Monsanto battle: California to add glyphosate to its cancer-causing chemicals list

Monsanto battle: California to add glyphosate to its cancer-causing chemicals list
The state of California has moved ahead in its ongoing legal battle with agribusiness giant Monsanto, announcing it is putting glyphosate, a key ingredient of the firm’s popular weed killer Roundup, on a list of cancer-causing chemicals.

The notice on the herbicide’s inclusion onto the list of chemicals "known to the state to cause cancer for purposes of Proposition 65 [Safe Drinking Water and Toxic Enforcement Act of 1986]" was published by California’s Office of Environmental Health Hazard Assessment (OEHHA) following a failure by Monsanto to block the listing in trial court.

The inclusion into the list, to be enforced starting from July 7, will mean Monsanto and other companies selling products in which the herbicide is one of the components, will have one year before they are obliged to put a warning label on the packages.

The company argues that the chemical, which has been on the market since 1974, does not provoke cancer and its labelling as a carcinogen would be a blow to its already tainted image.

Commenting on California's regulator decision, Monsanto's vice president of global strategy, Scott Partridge has vowed to “continue to aggressively challenge” what he called an “improper decision” by the OEHHA.

"This is not the final step in the process, and it has no bearing on the merits of the case,” Partridge commented to Reuters.

Meanwhile, Monsanto’s opponents welcomed the decision, saying it makes the state "the national leader in protecting people from cancer-causing pesticides," Reuters reported citing a senior scientist at the Center for Biological Diversity, Nathan Donley.

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In adding glyphosate to the carcinogen list, California acts in line with the World Health Organization's International Agency for Research on Cancer (IARC). The respective IARC report on the issue of glyphosate’s properties, in which it was dubbed “a probable carcinogen” came out in 2015, having sparked fierce debates on whether and to what extent restrict the use of Monsanto's product.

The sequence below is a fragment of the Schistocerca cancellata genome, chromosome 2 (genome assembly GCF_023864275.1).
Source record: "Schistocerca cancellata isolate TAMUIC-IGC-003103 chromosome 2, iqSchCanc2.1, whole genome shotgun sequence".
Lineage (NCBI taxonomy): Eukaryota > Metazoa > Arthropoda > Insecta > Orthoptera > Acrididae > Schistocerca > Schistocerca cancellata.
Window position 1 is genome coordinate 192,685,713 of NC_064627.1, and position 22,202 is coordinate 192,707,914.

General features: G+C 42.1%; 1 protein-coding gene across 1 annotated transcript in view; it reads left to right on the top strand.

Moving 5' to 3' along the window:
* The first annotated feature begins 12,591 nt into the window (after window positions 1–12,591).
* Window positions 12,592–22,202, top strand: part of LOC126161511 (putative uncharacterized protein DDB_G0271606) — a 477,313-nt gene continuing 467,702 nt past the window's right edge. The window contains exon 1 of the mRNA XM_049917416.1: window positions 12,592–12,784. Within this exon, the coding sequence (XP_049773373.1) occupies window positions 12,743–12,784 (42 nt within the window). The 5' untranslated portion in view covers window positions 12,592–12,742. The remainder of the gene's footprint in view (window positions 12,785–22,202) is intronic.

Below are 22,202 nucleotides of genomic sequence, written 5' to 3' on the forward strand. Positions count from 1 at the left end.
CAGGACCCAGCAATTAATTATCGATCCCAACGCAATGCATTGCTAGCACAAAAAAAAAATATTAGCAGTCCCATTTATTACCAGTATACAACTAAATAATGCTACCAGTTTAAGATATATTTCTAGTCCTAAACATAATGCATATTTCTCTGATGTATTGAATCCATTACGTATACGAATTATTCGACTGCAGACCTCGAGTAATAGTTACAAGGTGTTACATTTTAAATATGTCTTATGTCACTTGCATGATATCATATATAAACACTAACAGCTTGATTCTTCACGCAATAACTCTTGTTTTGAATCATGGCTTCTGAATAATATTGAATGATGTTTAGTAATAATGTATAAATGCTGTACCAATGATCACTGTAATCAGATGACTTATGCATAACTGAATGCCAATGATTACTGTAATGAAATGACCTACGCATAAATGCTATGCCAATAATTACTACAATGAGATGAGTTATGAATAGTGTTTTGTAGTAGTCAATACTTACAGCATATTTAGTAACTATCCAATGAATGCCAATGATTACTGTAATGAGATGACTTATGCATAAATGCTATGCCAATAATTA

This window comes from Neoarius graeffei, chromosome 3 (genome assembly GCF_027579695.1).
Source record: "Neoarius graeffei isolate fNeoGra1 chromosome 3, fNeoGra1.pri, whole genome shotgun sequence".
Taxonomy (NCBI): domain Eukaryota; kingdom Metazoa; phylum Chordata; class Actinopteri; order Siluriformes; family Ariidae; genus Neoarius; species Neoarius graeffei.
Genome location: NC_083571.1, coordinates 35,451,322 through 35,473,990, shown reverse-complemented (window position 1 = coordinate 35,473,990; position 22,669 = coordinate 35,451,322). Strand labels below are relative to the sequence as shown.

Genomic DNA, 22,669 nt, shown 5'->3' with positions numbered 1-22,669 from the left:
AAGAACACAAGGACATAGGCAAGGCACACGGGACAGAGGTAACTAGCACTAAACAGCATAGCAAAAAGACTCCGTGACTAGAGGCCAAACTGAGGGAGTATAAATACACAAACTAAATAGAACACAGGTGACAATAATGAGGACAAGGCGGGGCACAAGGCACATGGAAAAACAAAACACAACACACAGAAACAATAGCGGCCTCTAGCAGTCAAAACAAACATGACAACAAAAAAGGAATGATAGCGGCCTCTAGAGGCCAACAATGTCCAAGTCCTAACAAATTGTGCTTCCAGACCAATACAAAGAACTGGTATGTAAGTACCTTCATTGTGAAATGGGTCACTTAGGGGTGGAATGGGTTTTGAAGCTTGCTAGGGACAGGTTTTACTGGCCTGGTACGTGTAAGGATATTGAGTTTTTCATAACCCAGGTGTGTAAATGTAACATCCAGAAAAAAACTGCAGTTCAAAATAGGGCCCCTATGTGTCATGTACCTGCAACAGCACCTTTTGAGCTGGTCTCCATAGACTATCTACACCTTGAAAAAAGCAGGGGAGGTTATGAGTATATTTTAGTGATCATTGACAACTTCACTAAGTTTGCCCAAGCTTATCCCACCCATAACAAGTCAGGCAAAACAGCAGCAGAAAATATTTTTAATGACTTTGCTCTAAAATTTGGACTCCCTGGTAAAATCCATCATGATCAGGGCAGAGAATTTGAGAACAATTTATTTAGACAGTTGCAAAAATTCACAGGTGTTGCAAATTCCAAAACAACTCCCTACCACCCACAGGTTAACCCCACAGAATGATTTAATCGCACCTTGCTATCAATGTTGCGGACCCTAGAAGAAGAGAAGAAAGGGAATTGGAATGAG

Although some European countries opposed the renewal of the license for the weed-killer at the time, it was extended for another 18 months last July.

Meanwhile, California health authorities are still looking into effects of glyphosate on human health, studying some 1,300 public comments submitted to OEHHA on the issue.

"We're reviewing those comments," OEHHA spokesman Sam Delson said, as cited by AP, adding that whether the chemical poses a substantial danger to a person’s health remains to be seen.

"We can't say for sure," he said.

In recent years, Monsanto and some of its products have become a target of widespread criticism, with thousands of environmental activists around the globe marching against the corporation every year.

READ MORE: EU is downplaying carcinogenic risk of weed killer glyphosate – US toxicologist

Earlier this month, more than 1 million people signed an online petition demanding the EU ban glyphosate. The EU is currently mulling whether to renew the license for the controversial herbicide produced by Monsanto and is set to formally decide on the matter in December.